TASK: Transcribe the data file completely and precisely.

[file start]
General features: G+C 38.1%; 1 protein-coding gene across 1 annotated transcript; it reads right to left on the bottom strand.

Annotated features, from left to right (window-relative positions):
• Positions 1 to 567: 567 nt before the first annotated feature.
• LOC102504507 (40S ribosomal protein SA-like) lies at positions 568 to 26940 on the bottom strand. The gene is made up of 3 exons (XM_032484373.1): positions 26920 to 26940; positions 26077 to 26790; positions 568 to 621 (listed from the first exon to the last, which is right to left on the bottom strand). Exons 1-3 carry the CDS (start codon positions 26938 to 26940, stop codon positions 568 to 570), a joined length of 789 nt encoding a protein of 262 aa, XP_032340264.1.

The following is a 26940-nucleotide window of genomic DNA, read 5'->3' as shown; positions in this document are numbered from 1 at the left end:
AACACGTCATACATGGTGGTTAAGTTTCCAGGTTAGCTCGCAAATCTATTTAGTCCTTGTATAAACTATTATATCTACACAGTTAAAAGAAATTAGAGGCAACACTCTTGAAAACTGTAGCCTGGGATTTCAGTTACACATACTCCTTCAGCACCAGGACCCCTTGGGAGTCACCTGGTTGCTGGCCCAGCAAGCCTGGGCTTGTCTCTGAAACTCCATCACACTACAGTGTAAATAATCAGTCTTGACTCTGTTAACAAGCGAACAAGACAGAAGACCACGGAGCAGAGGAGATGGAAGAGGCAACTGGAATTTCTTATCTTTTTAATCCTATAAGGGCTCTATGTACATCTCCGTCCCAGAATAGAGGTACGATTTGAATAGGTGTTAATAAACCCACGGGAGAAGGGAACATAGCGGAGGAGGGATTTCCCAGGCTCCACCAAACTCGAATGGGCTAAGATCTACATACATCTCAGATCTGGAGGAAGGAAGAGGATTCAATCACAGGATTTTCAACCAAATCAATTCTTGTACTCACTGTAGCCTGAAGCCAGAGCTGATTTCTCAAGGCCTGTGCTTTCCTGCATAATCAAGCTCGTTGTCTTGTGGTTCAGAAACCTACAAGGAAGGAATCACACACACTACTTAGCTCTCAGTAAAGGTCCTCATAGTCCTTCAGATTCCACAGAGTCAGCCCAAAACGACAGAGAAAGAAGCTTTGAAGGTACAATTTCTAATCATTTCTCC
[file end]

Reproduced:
General features: G+C 38.1%; 1 protein-coding gene across 1 annotated transcript; it reads right to left on the bottom strand.

Annotated features, from left to right (window-relative positions):
• Positions 1 to 567: 567 nt before the first annotated feature.
• LOC102504507 (40S ribosomal protein SA-like) lies at positions 568 to 26940 on the bottom strand. The gene is made up of 3 exons (XM_032484373.1): positions 26920 to 26940; positions 26077 to 26790; positions 568 to 621 (listed from the first exon to the last, which is right to left on the bottom strand). Exons 1-3 carry the CDS (start codon positions 26938 to 26940, stop codon positions 568 to 570), a joined length of 789 nt encoding a protein of 262 aa, XP_032340264.1.

The following is a 26940-nucleotide window of genomic DNA, read 5'->3' as shown; positions in this document are numbered from 1 at the left end:
AACACGTCATACATGGTGGTTAAGTTTCCAGGTTAGCTCGCAAATCTATTTAGTCCTTGTATAAACTATTATATCTACACAGTTAAAAGAAATTAGAGGCAACACTCTTGAAAACTGTAGCCTGGGATTTCAGTTACACATACTCCTTCAGCACCAGGACCCCTTGGGAGTCACCTGGTTGCTGGCCCAGCAAGCCTGGGCTTGTCTCTGAAACTCCATCACACTACAGTGTAAATAATCAGTCTTGACTCTGTTAACAAGCGAACAAGACAGAAGACCACGGAGCAGAGGAGATGGAAGAGGCAACTGGAATTTCTTATCTTTTTAATCCTATAAGGGCTCTATGTACATCTCCGTCCCAGAATAGAGGTACGATTTGAATAGGTGTTAATAAACCCACGGGAGAAGGGAACATAGCGGAGGAGGGATTTCCCAGGCTCCACCAAACTCGAATGGGCTAAGATCTACATACATCTCAGATCTGGAGGAAGGAAGAGGATTCAATCACAGGATTTTCAACCAAATCAATTCTTGTACTCACTGTAGCCTGAAGCCAGAGCTGATTTCTCAAGGCCTGTGCTTTCCTGCATAATCAAGCTCGTTGTCTTGTGGTTCAGAAACCTACAAGGAAGGAATCACACACACTACTTAGCTCTCAGTAAAGGTCCTCATAGTCCTTCAGATTCCACAGAGTCAGCCCAAAACGACAGAGAAAGAAGCTTTGAAGGTACAATTTCTAATCATTTCTCC